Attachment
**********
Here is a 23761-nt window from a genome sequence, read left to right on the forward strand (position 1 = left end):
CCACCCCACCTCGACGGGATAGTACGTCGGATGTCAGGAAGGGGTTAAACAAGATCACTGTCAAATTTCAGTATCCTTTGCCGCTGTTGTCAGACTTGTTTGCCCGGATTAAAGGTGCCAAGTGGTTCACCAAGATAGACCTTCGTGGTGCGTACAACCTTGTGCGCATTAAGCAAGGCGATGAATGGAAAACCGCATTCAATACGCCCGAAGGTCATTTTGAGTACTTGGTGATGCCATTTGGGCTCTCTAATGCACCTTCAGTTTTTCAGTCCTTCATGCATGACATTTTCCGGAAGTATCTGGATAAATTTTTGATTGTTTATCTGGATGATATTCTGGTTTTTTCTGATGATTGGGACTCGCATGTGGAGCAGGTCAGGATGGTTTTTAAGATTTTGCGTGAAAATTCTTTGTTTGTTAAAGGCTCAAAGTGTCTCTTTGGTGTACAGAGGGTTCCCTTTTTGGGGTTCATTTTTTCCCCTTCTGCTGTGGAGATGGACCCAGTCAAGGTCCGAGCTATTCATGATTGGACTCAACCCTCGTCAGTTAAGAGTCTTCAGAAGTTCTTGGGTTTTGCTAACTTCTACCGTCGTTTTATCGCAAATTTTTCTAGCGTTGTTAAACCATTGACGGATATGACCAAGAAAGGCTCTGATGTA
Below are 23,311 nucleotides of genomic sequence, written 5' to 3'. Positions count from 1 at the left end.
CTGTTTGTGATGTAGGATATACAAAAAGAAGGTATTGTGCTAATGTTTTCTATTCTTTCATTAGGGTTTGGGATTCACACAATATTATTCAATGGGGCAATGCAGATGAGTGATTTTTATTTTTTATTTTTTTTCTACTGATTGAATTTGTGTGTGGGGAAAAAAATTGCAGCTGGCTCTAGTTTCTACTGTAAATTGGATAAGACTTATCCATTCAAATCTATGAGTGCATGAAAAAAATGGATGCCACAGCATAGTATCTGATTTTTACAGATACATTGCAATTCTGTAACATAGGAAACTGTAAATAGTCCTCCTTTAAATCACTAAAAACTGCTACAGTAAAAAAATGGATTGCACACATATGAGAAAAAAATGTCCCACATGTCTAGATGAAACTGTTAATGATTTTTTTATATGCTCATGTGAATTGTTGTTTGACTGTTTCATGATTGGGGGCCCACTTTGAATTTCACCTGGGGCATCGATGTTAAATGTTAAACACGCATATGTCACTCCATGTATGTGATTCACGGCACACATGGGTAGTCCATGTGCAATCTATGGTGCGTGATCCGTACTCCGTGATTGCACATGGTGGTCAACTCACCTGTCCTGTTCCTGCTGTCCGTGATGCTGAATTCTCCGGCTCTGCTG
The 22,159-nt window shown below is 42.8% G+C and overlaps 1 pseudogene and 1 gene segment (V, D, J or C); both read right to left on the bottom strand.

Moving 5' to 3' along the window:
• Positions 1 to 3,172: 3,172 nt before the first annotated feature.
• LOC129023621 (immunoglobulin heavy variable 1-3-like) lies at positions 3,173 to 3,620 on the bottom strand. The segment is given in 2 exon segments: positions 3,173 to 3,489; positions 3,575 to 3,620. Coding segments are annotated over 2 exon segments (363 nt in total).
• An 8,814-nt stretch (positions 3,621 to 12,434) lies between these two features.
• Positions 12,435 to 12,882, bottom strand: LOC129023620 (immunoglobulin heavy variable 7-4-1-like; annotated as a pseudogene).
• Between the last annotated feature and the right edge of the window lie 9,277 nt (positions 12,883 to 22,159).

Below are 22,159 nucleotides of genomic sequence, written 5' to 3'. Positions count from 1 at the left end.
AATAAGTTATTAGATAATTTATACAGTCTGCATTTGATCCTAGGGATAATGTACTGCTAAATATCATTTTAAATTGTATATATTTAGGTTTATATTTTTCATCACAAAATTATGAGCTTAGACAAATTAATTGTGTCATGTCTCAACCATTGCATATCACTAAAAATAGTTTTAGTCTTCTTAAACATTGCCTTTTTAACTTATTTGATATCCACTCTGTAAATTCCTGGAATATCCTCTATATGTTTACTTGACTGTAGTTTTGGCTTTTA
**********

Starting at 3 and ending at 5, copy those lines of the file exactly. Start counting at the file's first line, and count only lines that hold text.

Below are 23,311 nucleotides of genomic sequence, written 5' to 3'. Positions count from 1 at the left end.
CTGTTTGTGATGTAGGATATACAAAAAGAAGGTATTGTGCTAATGTTTTCTATTCTTTCATTAGGGTTTGGGATTCACACAATATTATTCAATGGGGCAATGCAGATGAGTGATTTTTATTTTTTATTTTTTTTCTACTGATTGAATTTGTGTGTGGGGAAAAAAATTGCAGCTGGCTCTAGTTTCTACTGTAAATTGGATAAGACTTATCCATTCAAATCTATGAGTGCATGAAAAAAATGGATGCCACAGCATAGTATCTGATTTTTACAGATACATTGCAATTCTGTAACATAGGAAACTGTAAATAGTCCTCCTTTAAATCACTAAAAACTGCTACAGTAAAAAAATGGATTGCACACATATGAGAAAAAAATGTCCCACATGTCTAGATGAAACTGTTAATGATTTTTTTATATGCTCATGTGAATTGTTGTTTGACTGTTTCATGATTGGGGGCCCACTTTGAATTTCACCTGGGGCATCGATGTTAAATGTTAAACACGCATATGTCACTCCATGTATGTGATTCACGGCACACATGGGTAGTCCATGTGCAATCTATGGTGCGTGATCCGTACTCCGTGATTGCACATGGTGGTCAACTCACCTGTCCTGTTCCTGCTGTCCGTGATGCTGAATTCTCCGGCTCTGCTG
The 22,159-nt window shown below is 42.8% G+C and overlaps 1 pseudogene and 1 gene segment (V, D, J or C); both read right to left on the bottom strand.